Season 7, Episode 19: “Hollywood A.D.”
Original Airdate: April 30, 2000
“Hollywood A.D.” is not so much an X-Files episode as it is an X-Files pageant, a presentation put together for Parents Night or whatever. And we’re the parents in this scenario, so that’s fun. Tucked full of in-jokes and fairly unconcerned with having a cogent plot (or a plot, period), it oughta be excruciating to watch. But it isn’t. It’s sweet, actually, it’s all your favorite people getting to have some fun. God, when was the last time we all had some fun?
The episode is written and directed by David Duchnovy, completing the season’s trinity of actor-authored episodes. But while William B. Davis and Gillian Anderson used their episodes to give themselves Emmy reels, Duchovny uses his to poke fun at the show that made him famous—and to give his two most frequent costars the unusual opportunity to play some lighthearted moments.
The plot is whatever the plot is, something sort of Lazarus and something sort of Da Vinci Code and something sort of “wouldn’t it be funny if a 60s-era radical thought he was Jesus.” None of these elements are bad, but then again, none of these elements are really executed. Here, I will show you. Skinner sends Mulder and Scully to investigate an explosion at a Catholic church; they find a body; the body belongs to the aforementioned radical. Turns out the radical had forged some religious artifacts and that the church’s cardinal had purchased them ‘cause they made him sad and he wanted to hide them.
During their investigation, Scully and Mulder are shadowed by Wayne Federman, who is playing himself, sort of, an old friend of Skinner’s (“The Skinman”) who is now writing-slash-producing a movie that is sort of based on Mulder and Scully. How this movie is made and what sense it makes in the context of the show’s world (really, you could make a movie about these people and not endanger anyone or anything that they have worked with or for?), is not important at all, and we are not encouraged to think about it. As Wayne himself says, while watching our agents: “I like the way you guys work—no warrants, no permission, no research. You’re like studio executives with guns.” So be it.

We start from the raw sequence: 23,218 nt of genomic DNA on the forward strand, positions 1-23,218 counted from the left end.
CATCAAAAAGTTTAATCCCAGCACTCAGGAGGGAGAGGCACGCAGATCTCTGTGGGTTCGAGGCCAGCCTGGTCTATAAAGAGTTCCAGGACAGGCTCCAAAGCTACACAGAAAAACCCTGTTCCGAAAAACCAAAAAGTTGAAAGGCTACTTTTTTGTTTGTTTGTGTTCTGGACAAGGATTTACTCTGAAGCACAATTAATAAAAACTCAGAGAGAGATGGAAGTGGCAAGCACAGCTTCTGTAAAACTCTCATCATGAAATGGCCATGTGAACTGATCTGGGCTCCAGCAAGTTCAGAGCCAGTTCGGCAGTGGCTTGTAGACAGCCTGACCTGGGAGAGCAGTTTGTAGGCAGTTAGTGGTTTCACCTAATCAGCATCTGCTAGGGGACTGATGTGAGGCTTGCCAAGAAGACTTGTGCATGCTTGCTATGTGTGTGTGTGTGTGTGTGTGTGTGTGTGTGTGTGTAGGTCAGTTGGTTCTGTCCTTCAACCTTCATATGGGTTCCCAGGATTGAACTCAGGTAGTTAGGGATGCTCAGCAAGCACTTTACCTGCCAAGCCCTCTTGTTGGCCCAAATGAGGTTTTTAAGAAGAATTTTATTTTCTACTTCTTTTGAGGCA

Anyway, they dig around some catacombs, they find some artifacts, and Wayne sees a bunch of bones trying to put together a piece of pottery. A bunch of bones! In a cute little animation. This prompts Scully to tell Mulder a fairly charming story about a “wacky nun” she knew in Catholic school, one they called “Sister Spooky.” Sister Spooky used to tell the kids about something called a Lazarus Bowl, a bowl that was being made while Jesus was busy bringing Lazarus back from the dead. Not sure why you would not stop making a bowl while that was happening? But who knows, the idea is that Jesus’ words are somehow pressed into the bowl, like a record. And maybe, just maybe, the pottery from the catacombs is the bowl of legend.
Scully does an autopsy on the radical, and midway through this autopsy, she has a vision of the radical alive and talking to her. She shakes it off, but when she and Mulder go to arrest the cardinal, she has another vision of the radical, living, and then the guy flat-out walks through the church, alive as can be, and Skinner flips out at the agents for investigating the murder of a guy who wasn’t dead. Roundabout here, the X-File just…sort of…halts. Skinner takes them off the case and puts them on leave and, oh right, the bowl they found is probably a forgery? Or at least a wacky trick, as half the Aramaic words scratched into it are Beatles lyrics. And eventually the cardinal kills the radical, then himself, but it happens months after the investigation is over, and not on screen.